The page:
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Mirvac receives conditional nod for $708-million Harbourside revitalisation

Posted: 25.06.2021

The Independent Planning Commission says conditions imposed on its approval of the proposed multimillion-dollar Harbourside Shopping Centre redevelopment at Sydney’s Darling Harbour will mitigate key impacts and ensure design excellence.

Mirvac (the Applicant) sought concept approval for a $708-million redevelopment which would see the existing 1980s-era shopping centre demolished and replaced with a new residential, retail, dining and entertainment precinct.

The Department of Planning, Industry and Environment finalised its whole-of-government assessment of the proposed redevelopment in March this year, concluding it was approvable subject to conditions; however, the Commission is the consent authority because the Department received an objection from the City of Sydney Council, as well as more than 50 ‘unique’ public objections.

Commissioners Dianne Leeson (Panel Chair) and Wendy Lewin were appointed to determine the SSD application. They met with the Applicant, Department and Council and inspected the site and surrounding area.

The community had its say on the matter at an electronic public meeting and in written submissions to the Commission. Key issues raised in submissions centred around land use; the height and scale of the proposed tower and podium; visual impacts and view sharing; heritage impacts on Pyrmont Bridge and Woodward Fountain; and public access to and overshadowing of the Darling Harbour foreshore.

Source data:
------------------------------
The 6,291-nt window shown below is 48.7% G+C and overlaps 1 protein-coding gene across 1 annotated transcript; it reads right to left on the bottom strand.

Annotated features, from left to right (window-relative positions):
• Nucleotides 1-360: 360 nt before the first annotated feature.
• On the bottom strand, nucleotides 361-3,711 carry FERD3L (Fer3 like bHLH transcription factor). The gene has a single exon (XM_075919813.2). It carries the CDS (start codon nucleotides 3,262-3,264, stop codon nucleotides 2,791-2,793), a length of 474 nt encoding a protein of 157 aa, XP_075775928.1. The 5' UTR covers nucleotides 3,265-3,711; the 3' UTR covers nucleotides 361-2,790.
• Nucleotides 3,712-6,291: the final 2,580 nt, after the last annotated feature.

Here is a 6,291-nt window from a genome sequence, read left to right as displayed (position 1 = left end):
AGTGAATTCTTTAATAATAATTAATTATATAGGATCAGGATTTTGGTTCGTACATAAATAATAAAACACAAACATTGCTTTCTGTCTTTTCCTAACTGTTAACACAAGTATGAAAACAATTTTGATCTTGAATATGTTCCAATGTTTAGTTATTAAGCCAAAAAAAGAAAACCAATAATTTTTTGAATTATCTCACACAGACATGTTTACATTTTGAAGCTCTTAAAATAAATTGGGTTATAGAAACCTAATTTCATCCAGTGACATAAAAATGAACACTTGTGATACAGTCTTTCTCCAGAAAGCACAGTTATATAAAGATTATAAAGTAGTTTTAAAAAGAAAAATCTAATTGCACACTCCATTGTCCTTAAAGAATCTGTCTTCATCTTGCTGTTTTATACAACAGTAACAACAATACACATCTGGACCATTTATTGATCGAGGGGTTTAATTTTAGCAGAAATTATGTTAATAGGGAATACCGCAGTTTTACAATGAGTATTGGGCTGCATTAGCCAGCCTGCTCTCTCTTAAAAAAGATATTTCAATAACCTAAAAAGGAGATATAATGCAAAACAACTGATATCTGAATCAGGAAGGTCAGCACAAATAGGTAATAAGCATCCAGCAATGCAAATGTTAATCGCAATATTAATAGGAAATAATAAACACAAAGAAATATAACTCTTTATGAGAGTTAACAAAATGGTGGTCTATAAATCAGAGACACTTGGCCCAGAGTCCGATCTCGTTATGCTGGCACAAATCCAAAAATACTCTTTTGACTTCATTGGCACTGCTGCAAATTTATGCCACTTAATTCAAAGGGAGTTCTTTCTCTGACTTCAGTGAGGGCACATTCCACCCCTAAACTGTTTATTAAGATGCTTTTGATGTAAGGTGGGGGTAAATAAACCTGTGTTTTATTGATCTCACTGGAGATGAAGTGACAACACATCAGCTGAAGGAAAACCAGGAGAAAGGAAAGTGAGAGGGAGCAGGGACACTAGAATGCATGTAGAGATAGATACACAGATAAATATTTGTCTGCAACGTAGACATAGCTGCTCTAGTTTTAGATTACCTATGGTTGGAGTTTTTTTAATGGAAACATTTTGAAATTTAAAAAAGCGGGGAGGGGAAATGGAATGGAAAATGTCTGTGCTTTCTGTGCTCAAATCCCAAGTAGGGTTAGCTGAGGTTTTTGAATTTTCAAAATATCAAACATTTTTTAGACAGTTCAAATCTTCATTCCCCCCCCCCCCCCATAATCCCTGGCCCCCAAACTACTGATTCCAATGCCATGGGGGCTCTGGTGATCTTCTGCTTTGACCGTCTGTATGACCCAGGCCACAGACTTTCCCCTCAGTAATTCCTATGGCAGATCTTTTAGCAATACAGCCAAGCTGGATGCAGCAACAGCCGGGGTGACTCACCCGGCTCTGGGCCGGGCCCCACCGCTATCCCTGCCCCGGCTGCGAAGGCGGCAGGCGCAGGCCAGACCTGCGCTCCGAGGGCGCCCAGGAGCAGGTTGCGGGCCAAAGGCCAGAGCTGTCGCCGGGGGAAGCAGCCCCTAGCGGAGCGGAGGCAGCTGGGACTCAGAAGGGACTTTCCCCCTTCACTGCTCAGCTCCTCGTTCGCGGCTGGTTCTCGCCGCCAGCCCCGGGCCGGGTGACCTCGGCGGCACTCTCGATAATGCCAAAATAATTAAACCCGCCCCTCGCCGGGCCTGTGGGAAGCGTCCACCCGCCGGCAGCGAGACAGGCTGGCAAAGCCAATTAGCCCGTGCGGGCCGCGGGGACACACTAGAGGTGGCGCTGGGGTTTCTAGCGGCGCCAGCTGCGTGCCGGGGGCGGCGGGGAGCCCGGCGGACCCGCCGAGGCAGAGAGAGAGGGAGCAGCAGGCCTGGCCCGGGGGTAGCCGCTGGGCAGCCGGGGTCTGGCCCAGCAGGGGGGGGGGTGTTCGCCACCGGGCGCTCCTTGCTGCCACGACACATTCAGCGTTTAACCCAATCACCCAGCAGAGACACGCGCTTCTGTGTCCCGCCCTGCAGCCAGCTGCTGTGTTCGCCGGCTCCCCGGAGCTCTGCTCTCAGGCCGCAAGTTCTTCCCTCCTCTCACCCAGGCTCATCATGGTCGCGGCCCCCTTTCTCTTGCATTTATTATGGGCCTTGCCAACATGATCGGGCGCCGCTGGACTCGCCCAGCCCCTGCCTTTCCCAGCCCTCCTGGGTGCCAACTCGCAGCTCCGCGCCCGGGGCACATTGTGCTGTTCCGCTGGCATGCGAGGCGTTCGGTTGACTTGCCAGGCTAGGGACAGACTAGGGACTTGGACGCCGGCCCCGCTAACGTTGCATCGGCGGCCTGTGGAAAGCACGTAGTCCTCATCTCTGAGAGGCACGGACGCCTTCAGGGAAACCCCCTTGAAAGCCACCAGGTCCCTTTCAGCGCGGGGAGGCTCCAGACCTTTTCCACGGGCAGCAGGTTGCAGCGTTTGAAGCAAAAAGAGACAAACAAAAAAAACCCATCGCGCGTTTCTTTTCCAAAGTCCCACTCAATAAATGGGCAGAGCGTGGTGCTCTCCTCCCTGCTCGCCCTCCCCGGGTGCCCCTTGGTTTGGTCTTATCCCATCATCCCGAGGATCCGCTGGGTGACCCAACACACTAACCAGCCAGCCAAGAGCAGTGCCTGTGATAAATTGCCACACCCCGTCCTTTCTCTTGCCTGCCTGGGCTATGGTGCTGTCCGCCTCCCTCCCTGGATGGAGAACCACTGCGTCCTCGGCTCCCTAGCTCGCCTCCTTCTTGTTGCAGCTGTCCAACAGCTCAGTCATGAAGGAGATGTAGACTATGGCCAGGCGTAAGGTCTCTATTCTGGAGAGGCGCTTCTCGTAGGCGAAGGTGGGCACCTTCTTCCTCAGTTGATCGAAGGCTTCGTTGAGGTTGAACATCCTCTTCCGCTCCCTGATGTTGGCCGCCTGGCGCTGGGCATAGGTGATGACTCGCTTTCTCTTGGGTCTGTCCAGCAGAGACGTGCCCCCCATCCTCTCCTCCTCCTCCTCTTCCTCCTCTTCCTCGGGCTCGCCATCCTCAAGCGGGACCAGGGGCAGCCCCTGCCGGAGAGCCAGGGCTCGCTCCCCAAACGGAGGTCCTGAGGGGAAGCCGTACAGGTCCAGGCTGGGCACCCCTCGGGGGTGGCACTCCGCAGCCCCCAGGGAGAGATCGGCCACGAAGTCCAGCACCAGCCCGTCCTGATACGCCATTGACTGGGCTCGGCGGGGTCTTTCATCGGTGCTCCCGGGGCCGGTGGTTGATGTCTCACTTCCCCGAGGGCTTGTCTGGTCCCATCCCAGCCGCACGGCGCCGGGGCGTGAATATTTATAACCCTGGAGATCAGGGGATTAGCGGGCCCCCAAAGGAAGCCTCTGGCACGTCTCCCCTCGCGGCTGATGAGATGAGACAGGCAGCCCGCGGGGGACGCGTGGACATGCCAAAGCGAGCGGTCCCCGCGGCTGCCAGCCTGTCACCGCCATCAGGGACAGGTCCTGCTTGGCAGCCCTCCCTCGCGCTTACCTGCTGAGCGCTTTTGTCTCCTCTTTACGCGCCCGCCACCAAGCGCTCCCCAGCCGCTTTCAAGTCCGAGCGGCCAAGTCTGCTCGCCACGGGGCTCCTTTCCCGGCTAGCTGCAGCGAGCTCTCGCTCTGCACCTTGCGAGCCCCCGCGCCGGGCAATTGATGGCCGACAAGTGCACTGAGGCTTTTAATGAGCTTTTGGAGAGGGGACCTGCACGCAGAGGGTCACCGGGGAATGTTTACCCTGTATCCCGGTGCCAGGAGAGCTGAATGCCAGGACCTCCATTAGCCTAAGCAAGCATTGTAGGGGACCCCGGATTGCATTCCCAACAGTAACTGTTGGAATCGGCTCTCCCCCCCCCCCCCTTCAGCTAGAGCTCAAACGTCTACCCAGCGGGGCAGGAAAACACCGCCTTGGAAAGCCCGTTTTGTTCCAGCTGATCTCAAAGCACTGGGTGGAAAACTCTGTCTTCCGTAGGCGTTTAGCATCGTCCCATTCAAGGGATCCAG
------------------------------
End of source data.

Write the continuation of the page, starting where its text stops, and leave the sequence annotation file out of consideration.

After carefully considering all the material and taking into account the community’s views, the Commission has today (Friday 25 June 2021) determined to grant concept approval for redevelopment of the site, subject to conditions.

The concept approval clears the way for demolition of the existing Harbourside Shopping Centre and sets the parameters for the redevelopment of the site to support:

“The Commission accepts the project will have significant socio-economic benefits in terms of capital investment, job creation, a significant amount of new housing, and new and improved public spaces,” its Statement of Reasons for Decision reads.

“The Commission has, however, concluded that the bulk and scale of the podium (particularly at the northern end of the site) and the profile and positioning of the residential tower as proposed, would reduce solar access to the Darling Harbour foreshore and result in unacceptable overshadowing of the public promenade.

“The Commission also finds the bulk and scale of the northern podium risks diminishing the State significant heritage values of the Pyrmont Bridge,” it added.

The Commission also found that 3,500m2 of public open space should be provided across a single level above the northern podium, not multiple levels as proposed, to ensure greater accessibility and public amenity.

“In response to concerns raised by Council and the community, the Commission has imposed a suite of empirical and performance-based conditions, ensuring that the outcome being sought is clear, and emphasising that detailed design solutions would be required as part of the Design Excellence Competition… [However] In some instances, the Commission found it was necessary to impose absolute limits in order to ensure an appropriate outcome is achieved.

“The Commission considers that the conditions of consent provide the Applicant enough scope to find design solutions to avoid, mitigate and minimise identified impacts without compromising the benefits of the Project,” it stated.

The final design of the redevelopment will require separate planning approval prior to any construction works being carried out.

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